What Seasons Trigger Asthma?
Everyone is affected differently by seasonal Asthma. Some people discover that the chilly winter air makes their airways constrict, which results in coughing, wheezing, a tight chest, and shortness of breath.
Extreme weather, such as heat and thunderstorms, can set off asthma attacks during the summer and fall. According to theory, hot and humid air can restrict the airways in a similar way to how extremely cold air does.
Winter might be the most challenging season of the year for people with asthma. Your airways might become irritated by cold, dry air and abrupt changes in the weather, which can make you create more mucus. Staying indoors can contribute to an increase in respiratory ailments like the flu and the common cold, so it is not always beneficial.
All things considered, the colder seasons may be a mix of flare-ups, with severe asthma symptoms that may become uncontrollable.
How Does Flu Worsen Asthma?
The immune system frequently overreacts to a chemical in the lungs, causing asthma. Although there is not a clear link between the flu and the development of Asthma, wheezing as a child and viral respiratory infections together pose a general risk for getting asthma or seeing it worsen.
Asthmatics have continuously inflamed and sensitive airways, thus the flu can aggravate inflammation and mucus production. When this happens, then the tightening of the air passages can occur simultaneously. This in turn can trigger an asthma attack and breathing is made more difficult for an individual.
Unlike Asthma, flu is communicable and caused by influenza viruses that can infect the nose, throat, and lungs. It can cause mild to severe disease and can sometimes lead to complications and death.
To find out about the common symptoms of the flu and Asthma, you can visit our website, in order to prevent and protect yourself from getting ill.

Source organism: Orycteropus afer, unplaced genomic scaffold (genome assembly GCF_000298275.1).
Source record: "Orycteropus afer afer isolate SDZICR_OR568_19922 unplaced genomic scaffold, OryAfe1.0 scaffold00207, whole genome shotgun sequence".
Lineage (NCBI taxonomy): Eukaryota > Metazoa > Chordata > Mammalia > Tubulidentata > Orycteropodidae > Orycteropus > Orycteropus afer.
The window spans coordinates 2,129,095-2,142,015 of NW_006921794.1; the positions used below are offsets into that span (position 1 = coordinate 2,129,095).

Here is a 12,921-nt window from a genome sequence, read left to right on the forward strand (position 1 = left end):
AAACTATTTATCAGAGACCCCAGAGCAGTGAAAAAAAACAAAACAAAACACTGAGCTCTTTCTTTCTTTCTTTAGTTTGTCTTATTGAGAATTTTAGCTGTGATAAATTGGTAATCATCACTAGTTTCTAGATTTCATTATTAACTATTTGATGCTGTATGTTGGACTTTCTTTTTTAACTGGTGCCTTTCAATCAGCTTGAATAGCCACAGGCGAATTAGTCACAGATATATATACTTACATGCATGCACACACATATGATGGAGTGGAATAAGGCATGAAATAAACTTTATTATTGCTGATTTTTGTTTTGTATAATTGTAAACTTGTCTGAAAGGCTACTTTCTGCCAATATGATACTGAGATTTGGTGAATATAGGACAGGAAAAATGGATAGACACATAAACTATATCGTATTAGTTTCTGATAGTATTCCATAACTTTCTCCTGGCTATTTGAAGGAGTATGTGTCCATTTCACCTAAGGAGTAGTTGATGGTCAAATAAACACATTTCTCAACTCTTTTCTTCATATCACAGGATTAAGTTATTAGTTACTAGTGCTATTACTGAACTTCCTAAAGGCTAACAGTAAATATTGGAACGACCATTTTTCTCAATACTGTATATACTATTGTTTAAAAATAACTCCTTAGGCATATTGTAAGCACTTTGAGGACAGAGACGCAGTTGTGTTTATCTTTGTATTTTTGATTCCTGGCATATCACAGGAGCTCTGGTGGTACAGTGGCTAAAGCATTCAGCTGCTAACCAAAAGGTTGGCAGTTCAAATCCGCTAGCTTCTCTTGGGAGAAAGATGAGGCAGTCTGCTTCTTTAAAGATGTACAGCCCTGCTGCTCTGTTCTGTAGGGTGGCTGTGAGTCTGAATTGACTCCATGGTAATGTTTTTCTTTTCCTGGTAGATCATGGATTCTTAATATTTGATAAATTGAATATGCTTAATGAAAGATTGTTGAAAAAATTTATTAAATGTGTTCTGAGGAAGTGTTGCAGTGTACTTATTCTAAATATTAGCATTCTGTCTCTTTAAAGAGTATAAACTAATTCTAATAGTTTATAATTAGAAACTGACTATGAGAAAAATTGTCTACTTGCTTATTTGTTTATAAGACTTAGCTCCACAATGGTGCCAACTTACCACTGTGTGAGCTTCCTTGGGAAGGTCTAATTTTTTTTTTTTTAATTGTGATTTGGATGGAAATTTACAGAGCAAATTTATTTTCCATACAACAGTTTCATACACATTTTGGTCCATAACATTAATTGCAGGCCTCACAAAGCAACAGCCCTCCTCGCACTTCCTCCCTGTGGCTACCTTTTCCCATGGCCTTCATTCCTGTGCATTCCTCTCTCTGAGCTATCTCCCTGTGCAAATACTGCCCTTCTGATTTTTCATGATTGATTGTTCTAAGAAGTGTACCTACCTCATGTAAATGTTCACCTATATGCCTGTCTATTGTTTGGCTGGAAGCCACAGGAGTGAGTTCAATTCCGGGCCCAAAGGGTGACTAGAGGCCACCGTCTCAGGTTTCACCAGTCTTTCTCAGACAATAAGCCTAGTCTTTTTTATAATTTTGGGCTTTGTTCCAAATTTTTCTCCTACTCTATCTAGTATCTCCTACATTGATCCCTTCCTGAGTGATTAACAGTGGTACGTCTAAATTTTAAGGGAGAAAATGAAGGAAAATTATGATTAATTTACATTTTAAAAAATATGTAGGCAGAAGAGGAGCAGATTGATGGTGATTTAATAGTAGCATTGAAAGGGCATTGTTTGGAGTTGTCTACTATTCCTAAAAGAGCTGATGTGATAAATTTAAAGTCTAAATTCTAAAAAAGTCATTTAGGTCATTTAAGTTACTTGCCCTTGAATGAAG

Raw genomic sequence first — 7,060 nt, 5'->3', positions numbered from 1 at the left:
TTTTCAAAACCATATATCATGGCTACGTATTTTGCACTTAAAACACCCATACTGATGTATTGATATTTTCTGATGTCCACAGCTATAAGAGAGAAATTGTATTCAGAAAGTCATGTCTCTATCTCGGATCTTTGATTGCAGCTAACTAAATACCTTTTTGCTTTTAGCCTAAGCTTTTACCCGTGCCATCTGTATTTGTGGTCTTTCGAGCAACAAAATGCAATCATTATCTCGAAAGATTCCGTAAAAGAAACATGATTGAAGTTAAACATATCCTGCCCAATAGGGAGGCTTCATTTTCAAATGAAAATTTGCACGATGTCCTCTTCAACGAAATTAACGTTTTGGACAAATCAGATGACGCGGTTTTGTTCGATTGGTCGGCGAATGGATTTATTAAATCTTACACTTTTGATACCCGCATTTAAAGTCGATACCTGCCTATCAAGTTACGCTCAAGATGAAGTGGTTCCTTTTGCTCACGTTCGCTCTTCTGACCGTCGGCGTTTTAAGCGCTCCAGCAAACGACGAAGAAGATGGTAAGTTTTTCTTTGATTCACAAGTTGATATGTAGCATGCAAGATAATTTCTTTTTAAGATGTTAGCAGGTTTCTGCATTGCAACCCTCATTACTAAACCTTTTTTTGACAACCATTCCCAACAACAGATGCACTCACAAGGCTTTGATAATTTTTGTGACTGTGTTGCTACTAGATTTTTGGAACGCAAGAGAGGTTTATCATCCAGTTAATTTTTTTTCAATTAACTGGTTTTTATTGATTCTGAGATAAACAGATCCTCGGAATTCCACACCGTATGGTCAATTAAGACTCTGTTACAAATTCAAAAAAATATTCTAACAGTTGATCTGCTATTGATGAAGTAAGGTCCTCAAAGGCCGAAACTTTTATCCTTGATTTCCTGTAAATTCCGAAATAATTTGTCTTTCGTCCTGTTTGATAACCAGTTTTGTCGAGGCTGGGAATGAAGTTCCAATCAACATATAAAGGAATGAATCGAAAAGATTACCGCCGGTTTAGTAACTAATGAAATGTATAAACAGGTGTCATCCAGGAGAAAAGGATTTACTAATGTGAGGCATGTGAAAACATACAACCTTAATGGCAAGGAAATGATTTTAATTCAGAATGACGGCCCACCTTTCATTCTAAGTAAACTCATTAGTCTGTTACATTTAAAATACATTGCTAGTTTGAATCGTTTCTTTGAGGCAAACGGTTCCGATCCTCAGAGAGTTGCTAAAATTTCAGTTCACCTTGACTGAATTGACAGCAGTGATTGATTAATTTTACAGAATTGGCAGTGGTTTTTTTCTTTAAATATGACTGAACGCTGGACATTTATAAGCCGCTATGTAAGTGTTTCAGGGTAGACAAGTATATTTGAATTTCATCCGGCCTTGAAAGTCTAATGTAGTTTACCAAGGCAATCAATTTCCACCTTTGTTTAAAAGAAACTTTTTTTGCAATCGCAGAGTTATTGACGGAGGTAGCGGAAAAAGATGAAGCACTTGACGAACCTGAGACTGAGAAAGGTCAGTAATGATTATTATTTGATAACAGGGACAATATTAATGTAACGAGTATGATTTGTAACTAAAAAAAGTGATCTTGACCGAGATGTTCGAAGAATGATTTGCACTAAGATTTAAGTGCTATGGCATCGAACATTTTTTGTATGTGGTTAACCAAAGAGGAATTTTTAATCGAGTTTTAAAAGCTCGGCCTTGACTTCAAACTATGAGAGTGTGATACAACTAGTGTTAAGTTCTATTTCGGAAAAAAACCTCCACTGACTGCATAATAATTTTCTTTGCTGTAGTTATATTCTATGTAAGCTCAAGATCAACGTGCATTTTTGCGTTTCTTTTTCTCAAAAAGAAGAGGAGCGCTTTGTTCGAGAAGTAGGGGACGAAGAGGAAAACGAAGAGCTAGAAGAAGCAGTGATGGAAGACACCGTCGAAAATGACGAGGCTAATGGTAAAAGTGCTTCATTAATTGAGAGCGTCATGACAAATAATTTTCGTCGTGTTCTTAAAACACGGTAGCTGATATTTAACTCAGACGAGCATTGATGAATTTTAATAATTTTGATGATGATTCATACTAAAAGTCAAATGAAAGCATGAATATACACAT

In conclusion, you become contagious one day before you start to exhibit any symptoms. Five to seven days after you first feel sick, you continue to feel that way. Up until the symptoms go away, the virus can spread.
Even if you recover quickly, you can still spread the flu to others. You can spread the illness even before you start to experience symptoms. Serious flu complications such as pneumonia can prolong recovery time. A cough, for example, can last longer than two weeks as a symptom.
How to Manage Asthma
- Observe your doctor’s advice
Make sure you complete your treatment plan if you are using medications to treat your asthma. The drugs you take are crucial for keeping your asthma under control because it is a chronic condition. Continued treatment lowers your chance for new attacks and lung problems caused by asthma.
2. Understand how to take your medication.
Understand how to use an inhaler to administer quick-acting drugs to their airways during an asthma attack.
3. Understand your triggers
You must be aware of the irritants and allergens that cause an allergy attack in order to avoid them. Pay attention to how you feel in different situations or around particular things. Once you are aware of your triggers, you must adjust your lifestyle accordingly to prevent them.
4. Stay active
Exercise is crucial for maintaining a strong immune system and respiratory muscles. Maintaining a healthy body weight also helps you avoid putting unnecessary strain on your lungs.
By sticking to your prescribed medicines and collaborating with your doctor to develop the proper kind of exercise program, you can exercise safely even if you have asthma.
5. Protect yourself from viruses
Your lungs’ health and efficiency may be significantly impacted by colds and the seasonal flu. When you have asthma, it’s crucial that you follow a regular hygiene practice to safeguard yourself from such illnesses.
Wash your hands frequently, and when you’re out in public, refrain from touching your face. Get vaccinated for the seasonal flu and avoid sick people whenever you can.
Get medical assistance immediately if the situation goes out of control.
“At Pharmedic Pharmacy, you can speak to a professional about your health if you feel you have any of the symptoms. It is up to you to keep yourself, family, and friends safe during these times…